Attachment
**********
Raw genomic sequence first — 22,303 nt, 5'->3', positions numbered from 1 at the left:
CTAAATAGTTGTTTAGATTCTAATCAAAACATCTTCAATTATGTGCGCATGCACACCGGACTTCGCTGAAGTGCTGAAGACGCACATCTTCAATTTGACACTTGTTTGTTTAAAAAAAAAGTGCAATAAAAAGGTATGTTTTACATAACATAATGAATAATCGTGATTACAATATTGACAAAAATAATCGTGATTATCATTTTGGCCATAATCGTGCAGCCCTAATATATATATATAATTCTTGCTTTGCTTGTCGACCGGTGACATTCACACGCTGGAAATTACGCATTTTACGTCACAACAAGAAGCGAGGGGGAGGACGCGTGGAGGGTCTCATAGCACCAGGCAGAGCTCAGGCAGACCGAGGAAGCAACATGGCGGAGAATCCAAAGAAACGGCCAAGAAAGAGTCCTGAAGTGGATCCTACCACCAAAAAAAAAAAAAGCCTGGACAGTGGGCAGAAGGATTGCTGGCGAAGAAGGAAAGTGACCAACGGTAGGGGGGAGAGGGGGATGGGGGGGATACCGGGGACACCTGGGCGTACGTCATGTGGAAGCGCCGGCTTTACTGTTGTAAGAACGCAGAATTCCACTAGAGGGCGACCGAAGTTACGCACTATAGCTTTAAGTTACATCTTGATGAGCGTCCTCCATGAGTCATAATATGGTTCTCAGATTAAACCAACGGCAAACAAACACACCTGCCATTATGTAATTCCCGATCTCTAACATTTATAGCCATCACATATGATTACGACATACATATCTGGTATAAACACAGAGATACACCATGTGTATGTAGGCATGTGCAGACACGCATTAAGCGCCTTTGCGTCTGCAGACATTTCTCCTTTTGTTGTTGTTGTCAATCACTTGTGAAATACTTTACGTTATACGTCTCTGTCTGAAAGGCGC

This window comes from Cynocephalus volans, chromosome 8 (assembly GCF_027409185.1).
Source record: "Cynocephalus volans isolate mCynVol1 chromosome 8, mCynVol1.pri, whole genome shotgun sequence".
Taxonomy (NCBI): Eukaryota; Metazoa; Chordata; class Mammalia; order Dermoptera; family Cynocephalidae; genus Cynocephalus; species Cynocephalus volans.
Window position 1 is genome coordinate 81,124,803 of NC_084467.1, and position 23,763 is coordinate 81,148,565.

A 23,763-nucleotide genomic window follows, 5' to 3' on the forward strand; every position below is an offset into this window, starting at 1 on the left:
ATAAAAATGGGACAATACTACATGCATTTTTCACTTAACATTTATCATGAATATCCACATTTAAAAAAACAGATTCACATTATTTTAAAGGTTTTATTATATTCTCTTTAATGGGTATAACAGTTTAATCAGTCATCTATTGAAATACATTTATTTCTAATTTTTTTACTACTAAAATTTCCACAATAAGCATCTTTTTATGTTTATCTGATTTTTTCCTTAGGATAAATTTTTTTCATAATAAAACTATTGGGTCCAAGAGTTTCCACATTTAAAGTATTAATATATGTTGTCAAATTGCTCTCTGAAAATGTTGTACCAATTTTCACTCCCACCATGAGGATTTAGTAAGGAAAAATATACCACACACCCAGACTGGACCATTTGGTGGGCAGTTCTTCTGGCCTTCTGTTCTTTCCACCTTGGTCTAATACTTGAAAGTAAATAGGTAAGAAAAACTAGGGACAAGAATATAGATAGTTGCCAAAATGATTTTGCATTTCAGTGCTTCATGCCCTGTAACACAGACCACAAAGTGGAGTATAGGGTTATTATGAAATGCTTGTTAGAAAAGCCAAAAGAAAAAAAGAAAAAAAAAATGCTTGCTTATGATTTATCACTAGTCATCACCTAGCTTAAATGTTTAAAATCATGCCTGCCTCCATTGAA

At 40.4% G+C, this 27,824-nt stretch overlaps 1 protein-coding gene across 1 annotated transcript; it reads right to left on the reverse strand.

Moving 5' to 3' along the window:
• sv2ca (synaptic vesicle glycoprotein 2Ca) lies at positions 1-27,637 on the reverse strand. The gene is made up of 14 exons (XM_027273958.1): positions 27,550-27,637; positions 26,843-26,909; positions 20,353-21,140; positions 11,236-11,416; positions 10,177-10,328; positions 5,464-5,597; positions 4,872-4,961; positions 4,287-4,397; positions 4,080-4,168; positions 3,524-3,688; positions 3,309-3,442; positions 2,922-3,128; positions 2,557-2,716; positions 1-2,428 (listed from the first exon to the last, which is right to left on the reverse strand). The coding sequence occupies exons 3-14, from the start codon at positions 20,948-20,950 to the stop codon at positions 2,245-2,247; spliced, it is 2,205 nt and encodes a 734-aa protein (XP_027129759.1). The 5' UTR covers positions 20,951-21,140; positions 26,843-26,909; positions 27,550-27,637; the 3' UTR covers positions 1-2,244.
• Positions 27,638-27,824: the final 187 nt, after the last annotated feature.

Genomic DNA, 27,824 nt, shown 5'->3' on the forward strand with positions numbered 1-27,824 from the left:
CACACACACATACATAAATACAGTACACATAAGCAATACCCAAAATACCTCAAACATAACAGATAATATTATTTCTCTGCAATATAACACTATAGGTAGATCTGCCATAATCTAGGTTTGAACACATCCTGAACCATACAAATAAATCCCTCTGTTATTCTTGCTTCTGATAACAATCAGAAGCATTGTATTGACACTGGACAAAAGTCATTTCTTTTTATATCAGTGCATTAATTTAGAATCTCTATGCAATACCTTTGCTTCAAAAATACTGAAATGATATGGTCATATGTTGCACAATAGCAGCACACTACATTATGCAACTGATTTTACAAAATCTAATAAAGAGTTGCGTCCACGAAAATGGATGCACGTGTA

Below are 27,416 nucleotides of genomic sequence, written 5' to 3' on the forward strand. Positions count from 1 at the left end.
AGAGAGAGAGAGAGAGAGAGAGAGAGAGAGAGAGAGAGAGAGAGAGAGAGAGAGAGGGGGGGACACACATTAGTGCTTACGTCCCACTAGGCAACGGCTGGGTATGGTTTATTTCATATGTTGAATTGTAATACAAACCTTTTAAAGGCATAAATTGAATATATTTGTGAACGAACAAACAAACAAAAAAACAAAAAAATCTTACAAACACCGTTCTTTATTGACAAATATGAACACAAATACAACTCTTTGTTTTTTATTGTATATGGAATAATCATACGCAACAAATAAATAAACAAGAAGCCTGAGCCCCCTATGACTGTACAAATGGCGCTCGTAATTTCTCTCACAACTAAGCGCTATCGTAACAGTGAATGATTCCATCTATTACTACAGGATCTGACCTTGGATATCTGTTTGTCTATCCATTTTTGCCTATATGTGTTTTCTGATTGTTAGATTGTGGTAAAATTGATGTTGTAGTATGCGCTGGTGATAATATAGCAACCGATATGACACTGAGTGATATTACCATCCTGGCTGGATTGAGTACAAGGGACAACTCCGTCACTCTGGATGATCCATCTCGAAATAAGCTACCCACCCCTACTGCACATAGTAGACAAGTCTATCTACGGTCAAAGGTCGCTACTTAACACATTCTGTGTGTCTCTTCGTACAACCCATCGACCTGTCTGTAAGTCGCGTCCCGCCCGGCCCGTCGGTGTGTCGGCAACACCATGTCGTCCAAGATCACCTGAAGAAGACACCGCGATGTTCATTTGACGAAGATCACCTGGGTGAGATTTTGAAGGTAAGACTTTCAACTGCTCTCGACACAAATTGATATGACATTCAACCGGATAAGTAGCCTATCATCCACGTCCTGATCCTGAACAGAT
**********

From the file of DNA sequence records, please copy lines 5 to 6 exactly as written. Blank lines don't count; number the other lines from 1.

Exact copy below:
Taxonomy (NCBI): Eukaryota; Metazoa; Chordata; class Mammalia; order Dermoptera; family Cynocephalidae; genus Cynocephalus; species Cynocephalus volans.
Window position 1 is genome coordinate 81,124,803 of NC_084467.1, and position 23,763 is coordinate 81,148,565.